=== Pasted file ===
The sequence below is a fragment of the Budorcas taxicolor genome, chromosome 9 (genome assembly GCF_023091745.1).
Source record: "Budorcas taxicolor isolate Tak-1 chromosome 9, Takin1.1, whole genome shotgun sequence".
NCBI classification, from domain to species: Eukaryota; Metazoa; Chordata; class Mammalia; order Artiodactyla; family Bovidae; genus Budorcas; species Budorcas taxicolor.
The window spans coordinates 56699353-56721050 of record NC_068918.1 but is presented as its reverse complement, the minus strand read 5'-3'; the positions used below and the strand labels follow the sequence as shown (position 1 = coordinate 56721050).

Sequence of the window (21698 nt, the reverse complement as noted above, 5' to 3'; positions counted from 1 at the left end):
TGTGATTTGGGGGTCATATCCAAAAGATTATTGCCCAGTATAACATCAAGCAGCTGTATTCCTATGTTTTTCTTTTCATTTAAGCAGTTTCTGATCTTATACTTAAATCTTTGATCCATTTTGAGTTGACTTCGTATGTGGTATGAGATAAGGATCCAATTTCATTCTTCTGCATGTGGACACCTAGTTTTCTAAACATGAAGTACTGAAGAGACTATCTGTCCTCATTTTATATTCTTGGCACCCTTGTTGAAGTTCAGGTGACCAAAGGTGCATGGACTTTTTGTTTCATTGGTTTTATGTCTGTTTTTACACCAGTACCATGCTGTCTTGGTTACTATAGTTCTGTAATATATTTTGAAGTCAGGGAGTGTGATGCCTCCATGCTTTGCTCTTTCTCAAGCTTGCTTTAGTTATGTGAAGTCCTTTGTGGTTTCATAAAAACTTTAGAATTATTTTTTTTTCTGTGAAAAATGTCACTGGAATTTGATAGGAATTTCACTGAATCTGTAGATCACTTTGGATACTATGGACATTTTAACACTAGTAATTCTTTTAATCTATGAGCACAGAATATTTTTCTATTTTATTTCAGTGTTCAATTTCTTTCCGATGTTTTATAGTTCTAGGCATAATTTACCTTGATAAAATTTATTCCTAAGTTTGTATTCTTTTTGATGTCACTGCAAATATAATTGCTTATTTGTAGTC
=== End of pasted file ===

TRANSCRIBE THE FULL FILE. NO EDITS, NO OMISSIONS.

The sequence below is a fragment of the Budorcas taxicolor genome, chromosome 9 (genome assembly GCF_023091745.1).
Source record: "Budorcas taxicolor isolate Tak-1 chromosome 9, Takin1.1, whole genome shotgun sequence".
NCBI classification, from domain to species: Eukaryota; Metazoa; Chordata; class Mammalia; order Artiodactyla; family Bovidae; genus Budorcas; species Budorcas taxicolor.
The window spans coordinates 56699353-56721050 of record NC_068918.1 but is presented as its reverse complement, the minus strand read 5'-3'; the positions used below and the strand labels follow the sequence as shown (position 1 = coordinate 56721050).

Sequence of the window (21698 nt, the reverse complement as noted above, 5' to 3'; positions counted from 1 at the left end):
TGTGATTTGGGGGTCATATCCAAAAGATTATTGCCCAGTATAACATCAAGCAGCTGTATTCCTATGTTTTTCTTTTCATTTAAGCAGTTTCTGATCTTATACTTAAATCTTTGATCCATTTTGAGTTGACTTCGTATGTGGTATGAGATAAGGATCCAATTTCATTCTTCTGCATGTGGACACCTAGTTTTCTAAACATGAAGTACTGAAGAGACTATCTGTCCTCATTTTATATTCTTGGCACCCTTGTTGAAGTTCAGGTGACCAAAGGTGCATGGACTTTTTGTTTCATTGGTTTTATGTCTGTTTTTACACCAGTACCATGCTGTCTTGGTTACTATAGTTCTGTAATATATTTTGAAGTCAGGGAGTGTGATGCCTCCATGCTTTGCTCTTTCTCAAGCTTGCTTTAGTTATGTGAAGTCCTTTGTGGTTTCATAAAAACTTTAGAATTATTTTTTTTTCTGTGAAAAATGTCACTGGAATTTGATAGGAATTTCACTGAATCTGTAGATCACTTTGGATACTATGGACATTTTAACACTAGTAATTCTTTTAATCTATGAGCACAGAATATTTTTCTATTTTATTTCAGTGTTCAATTTCTTTCCGATGTTTTATAGTTCTAGGCATAATTTACCTTGATAAAATTTATTCCTAAGTTTGTATTCTTTTTGATGTCACTGCAAATATAATTGCTTATTTGTAGTC